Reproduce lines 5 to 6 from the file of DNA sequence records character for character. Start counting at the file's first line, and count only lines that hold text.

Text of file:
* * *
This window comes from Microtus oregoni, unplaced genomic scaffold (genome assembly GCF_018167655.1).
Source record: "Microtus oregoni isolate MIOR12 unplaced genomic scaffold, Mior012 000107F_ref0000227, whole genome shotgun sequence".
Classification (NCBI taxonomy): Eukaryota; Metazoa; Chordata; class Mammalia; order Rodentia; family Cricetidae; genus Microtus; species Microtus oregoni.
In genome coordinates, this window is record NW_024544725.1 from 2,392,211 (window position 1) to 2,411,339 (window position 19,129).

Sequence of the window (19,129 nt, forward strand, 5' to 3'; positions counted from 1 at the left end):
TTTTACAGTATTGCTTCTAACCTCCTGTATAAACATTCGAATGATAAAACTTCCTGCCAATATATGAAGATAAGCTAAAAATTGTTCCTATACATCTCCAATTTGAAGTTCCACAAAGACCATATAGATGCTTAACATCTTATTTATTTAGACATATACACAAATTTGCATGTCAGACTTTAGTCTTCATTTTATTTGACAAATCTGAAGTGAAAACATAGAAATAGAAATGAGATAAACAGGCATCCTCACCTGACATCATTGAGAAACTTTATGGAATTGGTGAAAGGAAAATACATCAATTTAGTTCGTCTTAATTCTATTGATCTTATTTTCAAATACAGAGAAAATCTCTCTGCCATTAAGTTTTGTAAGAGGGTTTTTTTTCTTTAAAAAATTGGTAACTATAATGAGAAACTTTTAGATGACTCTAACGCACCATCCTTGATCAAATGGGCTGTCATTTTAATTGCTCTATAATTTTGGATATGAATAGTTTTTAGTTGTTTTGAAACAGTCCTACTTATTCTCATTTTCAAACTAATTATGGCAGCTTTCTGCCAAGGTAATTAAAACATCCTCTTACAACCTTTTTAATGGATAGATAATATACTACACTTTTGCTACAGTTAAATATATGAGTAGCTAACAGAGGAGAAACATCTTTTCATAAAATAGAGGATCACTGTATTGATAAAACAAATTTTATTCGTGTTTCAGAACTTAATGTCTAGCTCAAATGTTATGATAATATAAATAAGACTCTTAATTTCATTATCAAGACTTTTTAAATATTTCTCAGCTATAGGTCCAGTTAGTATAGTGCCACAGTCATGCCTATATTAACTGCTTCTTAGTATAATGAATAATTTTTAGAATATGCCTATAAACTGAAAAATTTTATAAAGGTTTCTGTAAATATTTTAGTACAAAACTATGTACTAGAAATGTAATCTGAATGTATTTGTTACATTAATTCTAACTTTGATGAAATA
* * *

Sequence of the window (19,129 nt, forward strand, 5' to 3'; positions counted from 1 at the left end):
TTTTACAGTATTGCTTCTAACCTCCTGTATAAACATTCGAATGATAAAACTTCCTGCCAATATATGAAGATAAGCTAAAAATTGTTCCTATACATCTCCAATTTGAAGTTCCACAAAGACCATATAGATGCTTAACATCTTATTTATTTAGACATATACACAAATTTGCATGTCAGACTTTAGTCTTCATTTTATTTGACAAATCTGAAGTGAAAACATAGAAATAGAAATGAGATAAACAGGCATCCTCACCTGACATCATTGAGAAACTTTATGGAATTGGTGAAAGGAAAATACATCAATTTAGTTCGTCTTAATTCTATTGATCTTATTTTCAAATACAGAGAAAATCTCTCTGCCATTAAGTTTTGTAAGAGGGTTTTTTTTCTTTAAAAAATTGGTAACTATAATGAGAAACTTTTAGATGACTCTAACGCACCATCCTTGATCAAATGGGCTGTCATTTTAATTGCTCTATAATTTTGGATATGAATAGTTTTTAGTTGTTTTGAAACAGTCCTACTTATTCTCATTTTCAAACTAATTATGGCAGCTTTCTGCCAAGGTAATTAAAACATCCTCTTACAACCTTTTTAATGGATAGATAATATACTACACTTTTGCTACAGTTAAATATATGAGTAGCTAACAGAGGAGAAACATCTTTTCATAAAATAGAGGATCACTGTATTGATAAAACAAATTTTATTCGTGTTTCAGAACTTAATGTCTAGCTCAAATGTTATGATAATATAAATAAGACTCTTAATTTCATTATCAAGACTTTTTAAATATTTCTCAGCTATAGGTCCAGTTAGTATAGTGCCACAGTCATGCCTATATTAACTGCTTCTTAGTATAATGAATAATTTTTAGAATATGCCTATAAACTGAAAAATTTTATAAAGGTTTCTGTAAATATTTTAGTACAAAACTATGTACTAGAAATGTAATCTGAATGTATTTGTTACATTAATTCTAACTTTGATGAAATA